‘Sephora tweens’ are raiding Drunk Elephant – and we only have ourselves to blame

<span>‘The Sephora Tween War itself may be the most not-for-sale fun some of these kids have had in years.’</span><span>Photograph: miljko/Getty Images</span>
‘The Sephora Tween War itself may be the most not-for-sale fun some of these kids have had in years.’Photograph: miljko/Getty Images

It seems a plague of “Sephora Tweens” have been raiding available stocks of Drunk Elephant skin treatments at the makeup shop before mature consumers can get them. Deprived, older women have declared intergenerational war.

Yes. Another one.

A TikTok video battle is now in place, with Generation Alpha firing salvoes that are met punch-for-punch by every online generation that isn’t dead. A child shakes a vial of Protini Polypeptide Cream above their head, bellowing: “From my cold, dead hands!” An elder responds: “You can come for me, but you’ll never get my Glow Recipe Watermelon Glow Niacinamide Dew Drops™!”

Related: Why are our children obsessed with anti-ageing treatments? Take a look in the mirror | Barbara Ellen

OK, I made those last bits up, but the online fight is real and – I cannot stress this enough – I really hate this timeline.

The immediate question raised by the Sephora Tween War is, of course, “were pocket television studios a good idea?” which one single minute of TikTok convinces me to answer “no” and very loudly.

Beyond this are thornier questions about adults, and influence, and the spaces that adult greed and paranoia end up shovelling children into.

The sudden generational rivalry for product acquisition is a symptom of a staggering recent expansion of the beauty market. According to McKinsey, between the years 2020 and 2022, global sales of beauty products increased by nearly $100bn. I have no doubt that this is because we were all trapped inside and relentlessly observing our ashiness and pallor as we tried Zoom meetings in lieu of work, friends and family. Was it the lack of seeing anyone we didn’t already live with that encouraged us to try on new versions of ourselves? Yes. I changed hair colour four times, lost 20kg, refreshed all my skincare to suit my new “home confinement” lifestyle and turned over an entire pallet of makeup colours. A hundred billion dollars says that I wasn’t alone.

Let’s sit with the sad possibility, for a moment, that TikTok has become far more interesting than the rest of their lives

Kids, we may forget, were also trapped inside, with us and with TikTok – and neither pandemically addled entity were in any sound psychological state for consistently responsible child-minding at the time.

It is not news that kids copy the adults around them; they do it to learn, and to build social bonds of recognition and familiarity. They eagerly copy the adults they admire, especially those whose example offers them a channel of ambition or aspiration. As a child, I made myself a “utility belt” hung with kitchen utensils and a cape from a tablecloth because I wanted to be Batman. Who am I to criticise the girls as young as eight improvising ways to smear themselves in retinols because the hero available to them is a TikTok Skinfluencer? At that age, I would have given anything for a Batmobile, even if I was going to crash it immediately into a wall.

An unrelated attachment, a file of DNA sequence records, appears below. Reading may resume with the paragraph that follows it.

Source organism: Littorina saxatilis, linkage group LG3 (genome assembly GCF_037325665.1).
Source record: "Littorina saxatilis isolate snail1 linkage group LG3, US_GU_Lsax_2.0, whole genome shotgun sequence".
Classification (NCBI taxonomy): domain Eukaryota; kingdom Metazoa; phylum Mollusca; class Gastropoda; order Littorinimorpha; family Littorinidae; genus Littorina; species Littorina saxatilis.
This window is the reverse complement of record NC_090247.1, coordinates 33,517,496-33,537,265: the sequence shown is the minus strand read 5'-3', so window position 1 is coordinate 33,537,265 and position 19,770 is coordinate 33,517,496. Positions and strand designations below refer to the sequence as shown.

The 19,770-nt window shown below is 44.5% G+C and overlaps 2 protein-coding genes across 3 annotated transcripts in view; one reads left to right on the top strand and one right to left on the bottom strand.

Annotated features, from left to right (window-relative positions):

There is criticism due, but not for the kids. It’s for the adults who are profiteering from the sale of retinol and other skincare ingredients that are harmful to children. It’s for an adult culture pushing omnipresent messages to children that the worst thing that could ever, ever happen to you is to age. The point has been made that children viewing makeup and skincare videos are being fed the same advertising as adult consumers; if adults struggle to resist it, how, possibly, could a kid? And why would an advertiser wish to desist, when revenue from a skincare market for children and babies – actual babies – is expected to grow at rate of 5.74% each year, as per business intelligence platform Statista.

Related: Children as young as 10 demanding anti-ageing products, say UK dermatologists

What could make one desist except a strong regulatory environment, which can and should hold TikTok, YouTube and all the rest responsible for platforming content that poses risks to health and safety, even if they don’t film the videos themselves. Without appropriate safety warnings, no, it’s not fit for view or sale. Maybe we could also try enforcing some industry codes of practice on the suppliers and retailers of this stuff. There’s even a crazy logic that suggests, hey, maybe if older consumers are on TikTok complaining they can’t get products at the stores, brands don’t have to give a child an inflammatory disorder to avoid hurting themselves in the capitalism.

There’s an uncomfortable broader cultural responsibility, too. It’s to give kids more to do than “buy things at the mall” and offer more figures to aspire to than “an impressive applier of moisturiser”. It’s to consider that maybe bulldozing and then commodifying every public space accessible to kids has also limited the adventures and realms of experience available to them. Let’s sit with the sad possibility for a moment that TikTok has become far more interesting than the rest of their lives.

In fact, the Sephora Tween War itself may be the most not-for-sale fun some of these kids have had in years. Because if kids copy us and their offline childhood obsessions are anti-ageing niacinamide treatments and Sephora mall outings, maybe – just maybe – we, as their elders, have become a bit dull ourselves.

  • Van Badham is a Guardian Australia columnist